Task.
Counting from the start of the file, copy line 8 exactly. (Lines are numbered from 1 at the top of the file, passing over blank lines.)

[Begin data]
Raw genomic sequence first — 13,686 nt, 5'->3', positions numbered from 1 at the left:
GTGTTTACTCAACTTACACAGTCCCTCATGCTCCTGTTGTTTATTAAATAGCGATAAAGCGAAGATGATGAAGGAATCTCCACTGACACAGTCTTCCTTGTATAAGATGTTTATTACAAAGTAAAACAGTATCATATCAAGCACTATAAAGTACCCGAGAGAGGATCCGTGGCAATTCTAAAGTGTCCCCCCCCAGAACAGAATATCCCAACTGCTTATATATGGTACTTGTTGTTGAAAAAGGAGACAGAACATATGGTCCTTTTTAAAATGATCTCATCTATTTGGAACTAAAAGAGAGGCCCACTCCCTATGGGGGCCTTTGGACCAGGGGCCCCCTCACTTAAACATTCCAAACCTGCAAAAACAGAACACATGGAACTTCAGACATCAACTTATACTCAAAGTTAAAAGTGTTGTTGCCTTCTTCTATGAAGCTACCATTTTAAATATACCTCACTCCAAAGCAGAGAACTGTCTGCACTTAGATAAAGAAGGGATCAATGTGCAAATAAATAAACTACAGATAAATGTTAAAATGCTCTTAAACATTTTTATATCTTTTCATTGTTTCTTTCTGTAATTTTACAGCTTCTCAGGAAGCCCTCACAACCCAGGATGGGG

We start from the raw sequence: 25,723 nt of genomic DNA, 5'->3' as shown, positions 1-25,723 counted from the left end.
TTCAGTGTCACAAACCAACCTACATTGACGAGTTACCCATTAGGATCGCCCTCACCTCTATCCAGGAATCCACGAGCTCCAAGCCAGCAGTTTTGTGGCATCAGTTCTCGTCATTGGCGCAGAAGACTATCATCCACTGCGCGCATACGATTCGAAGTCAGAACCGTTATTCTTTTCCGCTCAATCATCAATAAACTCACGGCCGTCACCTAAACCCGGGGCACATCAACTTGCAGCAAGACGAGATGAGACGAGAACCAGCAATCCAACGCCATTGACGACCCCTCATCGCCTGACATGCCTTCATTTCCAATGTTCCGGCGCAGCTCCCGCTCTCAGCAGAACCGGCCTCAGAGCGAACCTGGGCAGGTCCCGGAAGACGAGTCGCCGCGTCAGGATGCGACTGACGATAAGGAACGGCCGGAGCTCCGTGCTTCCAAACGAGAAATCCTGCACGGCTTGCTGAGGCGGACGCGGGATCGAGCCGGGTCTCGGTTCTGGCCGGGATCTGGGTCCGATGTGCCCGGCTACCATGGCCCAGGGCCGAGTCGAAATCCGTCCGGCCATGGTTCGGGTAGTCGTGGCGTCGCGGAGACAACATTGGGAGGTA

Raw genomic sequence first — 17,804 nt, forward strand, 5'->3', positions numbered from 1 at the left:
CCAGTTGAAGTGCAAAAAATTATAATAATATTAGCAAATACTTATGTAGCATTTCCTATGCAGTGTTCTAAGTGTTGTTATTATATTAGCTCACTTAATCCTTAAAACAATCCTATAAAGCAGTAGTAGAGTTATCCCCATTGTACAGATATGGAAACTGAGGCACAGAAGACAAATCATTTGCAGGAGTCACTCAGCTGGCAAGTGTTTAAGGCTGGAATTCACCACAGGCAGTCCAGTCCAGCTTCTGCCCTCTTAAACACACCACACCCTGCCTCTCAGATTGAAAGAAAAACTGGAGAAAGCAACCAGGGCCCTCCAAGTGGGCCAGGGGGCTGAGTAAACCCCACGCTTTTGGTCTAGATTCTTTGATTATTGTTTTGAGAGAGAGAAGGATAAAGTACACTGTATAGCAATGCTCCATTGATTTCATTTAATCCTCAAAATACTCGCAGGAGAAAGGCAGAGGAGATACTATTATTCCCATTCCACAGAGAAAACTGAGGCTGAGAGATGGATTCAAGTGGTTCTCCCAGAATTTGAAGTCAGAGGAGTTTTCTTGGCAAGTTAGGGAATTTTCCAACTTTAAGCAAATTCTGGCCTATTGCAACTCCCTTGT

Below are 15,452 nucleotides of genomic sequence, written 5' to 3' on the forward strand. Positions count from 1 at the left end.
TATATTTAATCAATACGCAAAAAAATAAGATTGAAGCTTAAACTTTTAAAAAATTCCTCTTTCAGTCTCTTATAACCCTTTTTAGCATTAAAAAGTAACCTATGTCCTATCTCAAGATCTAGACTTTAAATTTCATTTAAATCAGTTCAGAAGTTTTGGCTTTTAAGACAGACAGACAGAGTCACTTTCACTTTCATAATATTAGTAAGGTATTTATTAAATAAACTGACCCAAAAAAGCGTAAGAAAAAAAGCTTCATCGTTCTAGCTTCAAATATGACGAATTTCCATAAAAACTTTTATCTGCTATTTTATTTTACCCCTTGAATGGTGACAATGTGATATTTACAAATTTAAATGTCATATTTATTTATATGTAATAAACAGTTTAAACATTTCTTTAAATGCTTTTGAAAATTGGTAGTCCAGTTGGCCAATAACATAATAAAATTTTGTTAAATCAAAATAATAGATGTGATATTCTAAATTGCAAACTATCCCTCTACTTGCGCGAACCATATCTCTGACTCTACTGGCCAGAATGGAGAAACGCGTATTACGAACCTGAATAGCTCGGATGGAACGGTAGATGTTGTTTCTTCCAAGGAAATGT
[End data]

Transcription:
TATATTTAATCAATACGCAAAAAAATAAGATTGAAGCTTAAACTTTTAAAAAATTCCTCTTTCAGTCTCTTATAACCCTTTTTAGCATTAAAAAGTAACCTATGTCCTATCTCAAGATCTAGACTTTAAATTTCATTTAAATCAGTTCAGAAGTTTTGGCTTTTAAGACAGACAGACAGAGTCACTTTCACTTTCATAATATTAGTAAGGTATTTATTAAATAAACTGACCCAAAAAAGCGTAAGAAAAAAAGCTTCATCGTTCTAGCTTCAAATATGACGAATTTCCATAAAAACTTTTATCTGCTATTTTATTTTACCCCTTGAATGGTGACAATGTGATATTTACAAATTTAAATGTCATATTTATTTATATGTAATAAACAGTTTAAACATTTCTTTAAATGCTTTTGAAAATTGGTAGTCCAGTTGGCCAATAACATAATAAAATTTTGTTAAATCAAAATAATAGATGTGATATTCTAAATTGCAAACTATCCCTCTACTTGCGCGAACCATATCTCTGACTCTACTGGCCAGAATGGAGAAACGCGTATTACGAACCTGAATAGCTCGGATGGAACGGTAGATGTTGTTTCTTCCAAGGAAATGT